He directed “The Blood of Jesus” in 1941 after securing funding from the Jewish producer Alfred N. Sack. The Village Voice’s J. Hoberman called it “a masterpiece of modern cinema that has scarcely lost its power to astonish.” Stewart spoke of a “layered aesthetic that reflects multiplicities of content, form and style.”
Maybe, but let’s be clear: Low budget would be an understatement. The film, a story of sin and redemption shot in Texas, was produced on five grand and at times called to mind “Plan 9 From Outer Space” (I mean that as a compliment).
It’s all here: the trope of the fallen woman, the saints, the gospel hymns: “Swing Low, Sweet Chariot,” “Go Down, Moses,”  “Were You There When They Crucified My Lord,” sung by Reverend R.L. Robinson’s heavenly choir (several members did double duty as actors).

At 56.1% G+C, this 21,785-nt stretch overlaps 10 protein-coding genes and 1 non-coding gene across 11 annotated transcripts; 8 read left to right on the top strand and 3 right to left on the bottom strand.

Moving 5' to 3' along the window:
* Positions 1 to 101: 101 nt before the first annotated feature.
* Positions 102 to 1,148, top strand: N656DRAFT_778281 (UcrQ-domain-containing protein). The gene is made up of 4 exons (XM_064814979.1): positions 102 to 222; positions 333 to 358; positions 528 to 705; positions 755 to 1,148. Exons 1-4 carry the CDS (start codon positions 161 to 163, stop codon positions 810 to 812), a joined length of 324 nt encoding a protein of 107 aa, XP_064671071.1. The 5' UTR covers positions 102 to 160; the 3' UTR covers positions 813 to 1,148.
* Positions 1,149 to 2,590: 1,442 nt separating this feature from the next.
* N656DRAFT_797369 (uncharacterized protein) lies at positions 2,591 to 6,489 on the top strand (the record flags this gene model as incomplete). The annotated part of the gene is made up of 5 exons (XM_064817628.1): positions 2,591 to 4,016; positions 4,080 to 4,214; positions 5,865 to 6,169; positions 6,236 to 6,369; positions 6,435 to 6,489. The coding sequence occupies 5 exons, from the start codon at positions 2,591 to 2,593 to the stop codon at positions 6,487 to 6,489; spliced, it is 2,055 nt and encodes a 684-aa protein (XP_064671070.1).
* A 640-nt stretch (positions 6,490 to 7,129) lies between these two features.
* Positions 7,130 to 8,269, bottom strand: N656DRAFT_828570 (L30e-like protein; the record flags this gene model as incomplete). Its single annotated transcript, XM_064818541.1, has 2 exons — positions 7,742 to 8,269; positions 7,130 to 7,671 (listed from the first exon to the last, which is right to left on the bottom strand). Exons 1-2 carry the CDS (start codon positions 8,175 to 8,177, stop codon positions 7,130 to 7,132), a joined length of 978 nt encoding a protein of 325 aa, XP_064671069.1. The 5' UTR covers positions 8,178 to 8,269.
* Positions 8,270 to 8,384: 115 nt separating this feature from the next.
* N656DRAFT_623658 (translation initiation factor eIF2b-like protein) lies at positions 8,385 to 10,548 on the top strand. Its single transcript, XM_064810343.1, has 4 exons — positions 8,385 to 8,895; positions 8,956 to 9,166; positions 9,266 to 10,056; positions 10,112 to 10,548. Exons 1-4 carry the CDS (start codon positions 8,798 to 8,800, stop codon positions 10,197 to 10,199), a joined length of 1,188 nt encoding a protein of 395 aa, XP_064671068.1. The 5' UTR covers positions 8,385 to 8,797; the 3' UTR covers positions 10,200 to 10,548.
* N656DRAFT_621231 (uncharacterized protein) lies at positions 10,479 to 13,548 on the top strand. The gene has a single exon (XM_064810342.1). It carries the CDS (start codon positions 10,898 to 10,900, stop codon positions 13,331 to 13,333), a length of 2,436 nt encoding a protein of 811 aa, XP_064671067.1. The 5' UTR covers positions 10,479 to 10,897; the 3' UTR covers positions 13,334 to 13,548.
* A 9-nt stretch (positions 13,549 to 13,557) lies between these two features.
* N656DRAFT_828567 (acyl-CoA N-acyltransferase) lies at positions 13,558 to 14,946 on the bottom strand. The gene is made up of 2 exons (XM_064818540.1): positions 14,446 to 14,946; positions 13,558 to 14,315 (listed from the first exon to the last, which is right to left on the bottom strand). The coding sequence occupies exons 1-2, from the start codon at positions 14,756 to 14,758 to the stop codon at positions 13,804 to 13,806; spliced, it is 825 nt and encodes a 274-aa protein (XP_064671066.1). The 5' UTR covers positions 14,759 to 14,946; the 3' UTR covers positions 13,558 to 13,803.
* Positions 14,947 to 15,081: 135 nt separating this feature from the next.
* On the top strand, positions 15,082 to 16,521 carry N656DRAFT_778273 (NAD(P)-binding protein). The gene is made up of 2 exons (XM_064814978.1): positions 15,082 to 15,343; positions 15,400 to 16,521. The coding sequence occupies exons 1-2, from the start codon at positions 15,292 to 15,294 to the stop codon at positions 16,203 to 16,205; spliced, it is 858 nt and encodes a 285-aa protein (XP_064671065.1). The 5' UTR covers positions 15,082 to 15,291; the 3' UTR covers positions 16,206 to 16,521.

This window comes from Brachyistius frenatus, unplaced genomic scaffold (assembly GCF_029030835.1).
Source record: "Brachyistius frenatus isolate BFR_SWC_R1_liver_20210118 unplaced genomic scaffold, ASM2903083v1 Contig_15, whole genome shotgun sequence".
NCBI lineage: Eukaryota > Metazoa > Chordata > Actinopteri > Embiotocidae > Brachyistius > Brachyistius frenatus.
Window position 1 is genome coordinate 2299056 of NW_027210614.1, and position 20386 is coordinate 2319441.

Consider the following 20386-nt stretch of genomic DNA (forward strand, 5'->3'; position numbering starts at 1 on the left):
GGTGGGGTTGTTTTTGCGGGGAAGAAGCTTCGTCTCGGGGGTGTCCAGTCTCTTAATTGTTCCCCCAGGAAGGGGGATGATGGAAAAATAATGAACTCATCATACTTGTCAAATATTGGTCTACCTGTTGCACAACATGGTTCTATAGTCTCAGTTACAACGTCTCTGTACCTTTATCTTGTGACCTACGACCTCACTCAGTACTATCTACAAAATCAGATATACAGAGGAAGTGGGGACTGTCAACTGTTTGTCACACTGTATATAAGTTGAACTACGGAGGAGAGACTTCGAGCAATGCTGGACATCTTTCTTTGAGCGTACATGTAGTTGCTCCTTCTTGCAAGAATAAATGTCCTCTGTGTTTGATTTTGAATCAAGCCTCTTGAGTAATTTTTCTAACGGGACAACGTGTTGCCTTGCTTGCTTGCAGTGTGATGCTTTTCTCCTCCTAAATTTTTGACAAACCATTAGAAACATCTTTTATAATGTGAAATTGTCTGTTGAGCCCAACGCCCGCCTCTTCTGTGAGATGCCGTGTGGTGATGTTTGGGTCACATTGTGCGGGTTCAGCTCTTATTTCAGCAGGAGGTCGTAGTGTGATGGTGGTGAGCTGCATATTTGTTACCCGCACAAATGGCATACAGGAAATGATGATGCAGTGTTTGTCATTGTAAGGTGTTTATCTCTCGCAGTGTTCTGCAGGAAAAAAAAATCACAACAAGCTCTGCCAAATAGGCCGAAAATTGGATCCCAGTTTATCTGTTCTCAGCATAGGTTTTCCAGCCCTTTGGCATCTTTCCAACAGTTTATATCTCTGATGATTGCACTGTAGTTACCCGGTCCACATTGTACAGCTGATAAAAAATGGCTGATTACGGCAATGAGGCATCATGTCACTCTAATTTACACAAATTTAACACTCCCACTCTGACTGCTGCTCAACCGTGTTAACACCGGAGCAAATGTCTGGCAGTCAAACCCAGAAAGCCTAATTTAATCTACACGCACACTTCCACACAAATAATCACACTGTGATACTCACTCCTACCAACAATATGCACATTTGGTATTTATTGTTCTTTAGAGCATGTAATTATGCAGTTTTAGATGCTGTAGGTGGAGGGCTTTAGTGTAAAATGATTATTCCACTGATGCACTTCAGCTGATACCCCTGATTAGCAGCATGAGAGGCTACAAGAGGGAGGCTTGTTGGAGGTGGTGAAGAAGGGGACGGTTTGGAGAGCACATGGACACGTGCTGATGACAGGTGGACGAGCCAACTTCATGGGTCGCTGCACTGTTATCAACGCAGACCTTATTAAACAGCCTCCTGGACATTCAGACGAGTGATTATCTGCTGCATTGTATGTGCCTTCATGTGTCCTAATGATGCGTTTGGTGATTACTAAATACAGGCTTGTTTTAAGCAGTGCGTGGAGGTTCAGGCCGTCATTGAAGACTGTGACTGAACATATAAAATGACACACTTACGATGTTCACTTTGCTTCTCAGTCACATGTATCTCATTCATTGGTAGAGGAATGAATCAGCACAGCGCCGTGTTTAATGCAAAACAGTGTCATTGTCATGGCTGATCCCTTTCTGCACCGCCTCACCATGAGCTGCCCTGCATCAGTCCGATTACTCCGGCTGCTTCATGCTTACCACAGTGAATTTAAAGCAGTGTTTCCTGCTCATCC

The plot is roughly as follows: Down by the river, Martha (Cathryn Caviness) gets baptized. Her new husband Ras (Spencer Williams), an atheist, spends the day hunting. Back home, his rifle accidentally discharges. The bullet goes straight through both Martha and a dime-store image of Jesus that hangs on the wall, striking just beneath the Sacred Heart. Martha, arrayed in white, lies abed, possibly dying. The neighbors come to sing, kneel and pray. Ras, distraught, wrings his hands, stares out the window, and begins to pray himself.
An African American angel leads Martha’s spirit on a journey. Their first stop is the local cemetery. Sample voiceover, backed by throbbing organ music:
“This is the end of the trail. Here, all is silent, save for the murmurs of grief and the muffled sobs of those who have long since departed from the land of the living.”